Taking Flight by Lydia Penn

As time passed, her feeling of uneasiness grew in intensity with every passing minute until it developed into sheer panic. The announcement of a delayed take off somehow clinched the matter for her. She looked around the departure lounge, then back at the three flatmates who had come to see her off.

She finally made her decision. She stood up. “I’m not going”, she announced, much to the consternation of the other three girls.

Martha had always loved airports and flying; London airport (later known as Heathrow) was familiar territory to her; She had worked there as part of a team of survey interviewers for several months, even prior to the opening of Terminal One, when airport buildings had been only small shack-like constructions, and arrivals had to walk across the tarmac from the aircraft. Martha had seen many celebrities enter the country that way.

It was 1962, in the era later described as “The Golden Age of flying”,—– an era of glamorous hostesses, gourmet meals and plenty of leg room. Terrorism had not yet made airport security a priority, and travel an ordeal of thorough checks and increasing restrictions. There was freedom of movement around the airport too.

Martha had always worked on the evening shift when the last flight out was at 10:30 pm. After passengers had embarked, the airport closed down for the night and everyone went home. Tonight Martha herself was to be a passenger on that flight – a flight which had always departed on time.

The girls had been sitting for a while in the pleasant departure lounge of Terminal One, and it was almost boarding time when the announcement came across the tannoy. There was to be a delay of thirty minutes before departure.

This was certainly a very unexpected development, which Martha had not anticipated. Why tonight? It’s never happened before, she thought. How strange!

She sat silently in a panic a few moments longer, oblivious to the chatter around her, But now she had the impetus she needed. To wait another thirty minutes was unbearable. Driven by some inner force she did not comprehend, courage came to her to make that decision.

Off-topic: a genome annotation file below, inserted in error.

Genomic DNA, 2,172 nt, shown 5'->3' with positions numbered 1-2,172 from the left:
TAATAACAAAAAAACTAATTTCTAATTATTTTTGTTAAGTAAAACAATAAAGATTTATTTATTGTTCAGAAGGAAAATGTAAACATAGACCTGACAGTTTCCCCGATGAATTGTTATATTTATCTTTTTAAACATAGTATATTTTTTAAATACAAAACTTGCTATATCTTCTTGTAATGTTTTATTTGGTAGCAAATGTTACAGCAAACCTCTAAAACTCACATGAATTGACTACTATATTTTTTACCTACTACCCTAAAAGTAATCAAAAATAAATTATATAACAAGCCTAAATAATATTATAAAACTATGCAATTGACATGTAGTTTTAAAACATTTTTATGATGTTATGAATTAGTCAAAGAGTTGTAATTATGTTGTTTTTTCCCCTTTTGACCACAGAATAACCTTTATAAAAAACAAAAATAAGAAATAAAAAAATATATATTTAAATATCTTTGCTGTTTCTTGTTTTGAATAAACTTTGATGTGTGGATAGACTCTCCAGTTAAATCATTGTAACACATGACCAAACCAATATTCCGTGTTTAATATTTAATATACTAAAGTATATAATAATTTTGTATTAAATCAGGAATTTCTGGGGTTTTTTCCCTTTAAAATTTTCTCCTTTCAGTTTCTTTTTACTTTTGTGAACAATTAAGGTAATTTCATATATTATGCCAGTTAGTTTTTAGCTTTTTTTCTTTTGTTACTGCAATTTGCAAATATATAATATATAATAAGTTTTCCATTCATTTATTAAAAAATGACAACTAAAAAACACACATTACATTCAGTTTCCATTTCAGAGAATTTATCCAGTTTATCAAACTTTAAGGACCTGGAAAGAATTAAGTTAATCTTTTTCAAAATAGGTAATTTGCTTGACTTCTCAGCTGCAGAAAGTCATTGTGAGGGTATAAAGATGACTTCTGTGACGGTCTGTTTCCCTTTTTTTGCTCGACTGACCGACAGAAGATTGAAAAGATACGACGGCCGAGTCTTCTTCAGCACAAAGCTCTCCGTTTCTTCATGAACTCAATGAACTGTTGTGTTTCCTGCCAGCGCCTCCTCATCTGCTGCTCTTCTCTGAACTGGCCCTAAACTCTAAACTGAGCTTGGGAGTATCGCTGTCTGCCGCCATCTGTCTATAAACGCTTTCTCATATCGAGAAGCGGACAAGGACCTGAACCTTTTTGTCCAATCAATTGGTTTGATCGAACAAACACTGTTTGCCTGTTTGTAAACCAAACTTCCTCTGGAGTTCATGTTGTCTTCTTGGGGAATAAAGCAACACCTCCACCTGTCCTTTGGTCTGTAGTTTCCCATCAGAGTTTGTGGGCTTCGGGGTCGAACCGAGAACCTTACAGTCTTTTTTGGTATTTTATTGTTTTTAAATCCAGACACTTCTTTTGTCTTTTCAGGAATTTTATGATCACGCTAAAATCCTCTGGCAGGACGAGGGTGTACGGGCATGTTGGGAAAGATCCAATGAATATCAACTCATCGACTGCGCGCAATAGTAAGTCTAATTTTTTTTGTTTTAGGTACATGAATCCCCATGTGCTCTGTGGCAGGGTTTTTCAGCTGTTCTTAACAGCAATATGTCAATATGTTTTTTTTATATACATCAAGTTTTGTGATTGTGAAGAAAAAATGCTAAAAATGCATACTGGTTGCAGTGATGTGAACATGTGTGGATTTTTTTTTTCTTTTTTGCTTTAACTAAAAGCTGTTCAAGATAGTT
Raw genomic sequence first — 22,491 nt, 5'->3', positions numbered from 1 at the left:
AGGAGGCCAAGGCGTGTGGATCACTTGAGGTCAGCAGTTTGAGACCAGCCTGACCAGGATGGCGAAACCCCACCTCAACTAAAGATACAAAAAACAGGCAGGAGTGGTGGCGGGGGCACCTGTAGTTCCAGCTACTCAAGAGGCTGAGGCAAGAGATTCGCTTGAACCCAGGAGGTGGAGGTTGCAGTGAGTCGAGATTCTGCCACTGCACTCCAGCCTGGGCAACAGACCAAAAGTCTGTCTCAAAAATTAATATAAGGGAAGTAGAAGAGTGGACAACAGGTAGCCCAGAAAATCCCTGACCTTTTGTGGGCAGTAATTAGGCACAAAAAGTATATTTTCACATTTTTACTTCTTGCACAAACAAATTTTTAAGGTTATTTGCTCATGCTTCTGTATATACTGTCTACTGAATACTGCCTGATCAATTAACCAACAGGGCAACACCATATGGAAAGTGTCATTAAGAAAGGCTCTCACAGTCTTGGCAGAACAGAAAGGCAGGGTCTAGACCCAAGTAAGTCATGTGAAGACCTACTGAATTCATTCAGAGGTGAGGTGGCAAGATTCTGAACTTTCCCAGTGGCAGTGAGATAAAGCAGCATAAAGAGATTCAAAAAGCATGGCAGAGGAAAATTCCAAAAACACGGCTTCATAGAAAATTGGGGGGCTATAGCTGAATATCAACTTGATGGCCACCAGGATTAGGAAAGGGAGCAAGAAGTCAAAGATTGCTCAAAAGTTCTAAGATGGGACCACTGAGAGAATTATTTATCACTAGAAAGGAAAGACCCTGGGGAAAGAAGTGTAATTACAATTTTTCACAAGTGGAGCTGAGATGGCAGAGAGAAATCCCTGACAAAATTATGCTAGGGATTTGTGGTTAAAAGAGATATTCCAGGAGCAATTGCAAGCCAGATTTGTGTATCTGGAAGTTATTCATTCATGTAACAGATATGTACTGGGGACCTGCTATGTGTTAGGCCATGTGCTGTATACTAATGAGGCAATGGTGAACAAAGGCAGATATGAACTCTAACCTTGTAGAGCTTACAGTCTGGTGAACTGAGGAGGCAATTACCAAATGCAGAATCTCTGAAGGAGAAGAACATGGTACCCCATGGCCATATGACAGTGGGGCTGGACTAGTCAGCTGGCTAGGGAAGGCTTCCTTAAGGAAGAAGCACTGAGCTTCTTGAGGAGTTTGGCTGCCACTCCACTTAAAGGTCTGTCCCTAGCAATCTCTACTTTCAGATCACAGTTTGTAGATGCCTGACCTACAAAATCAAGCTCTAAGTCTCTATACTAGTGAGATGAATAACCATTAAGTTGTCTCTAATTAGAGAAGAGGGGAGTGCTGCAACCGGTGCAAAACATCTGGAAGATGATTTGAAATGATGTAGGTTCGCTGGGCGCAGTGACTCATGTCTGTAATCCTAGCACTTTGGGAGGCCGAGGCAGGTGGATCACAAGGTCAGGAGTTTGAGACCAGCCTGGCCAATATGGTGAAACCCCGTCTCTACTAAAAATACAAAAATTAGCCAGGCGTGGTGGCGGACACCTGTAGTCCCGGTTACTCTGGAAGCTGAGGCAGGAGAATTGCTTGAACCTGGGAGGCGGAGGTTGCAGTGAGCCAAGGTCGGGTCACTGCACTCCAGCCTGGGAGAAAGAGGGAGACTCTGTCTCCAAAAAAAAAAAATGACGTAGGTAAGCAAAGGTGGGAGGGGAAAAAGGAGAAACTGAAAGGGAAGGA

Curious behaviour indeed for a girl flying out to marry the man she had been dating for so long!

It had all begun almost two years earlier when she had met him at a friend’s dinner party. He was the classic, “Tall, dark and handsome”, and she had been immediately attracted, and thrilled when he asked her out.

Their first date, a week later, had been to a movie which had been under discussion at the dinner party. Neither had previously seen it and afterwards, they discussed it over a cup of coffee.

They began to see each other regularly, and although his work as a journalist often took him away for short assignments, invariably, as soon as he was back in town, he would ring her and make a date for their next meeting.

They went to theatres, nightclubs, played tennis in the summer, or went for drives into the country and lunched at some small quaint pub that they came across. Although she was not a bit interested in football, she even went to a match with him, just so they could be together.

Their friendship grew, and her flatmates, who had told her when she joined them as the fourth girl, “No one ever gets married from this flat,” were beginning to think she was going to prove them wrong!

Yet for all their times together, they seemed to be drifting. She had to admit that there seemed to be a lack of romance. In spite of all his attentiveness, he never sent flower, unexpected little gifts or wrote ardent love letters. Nor did she introduce him to her family, knowing instinctively that her somewhat strict father would strongly disapprove of a journalist, considering them unstable and unreliable.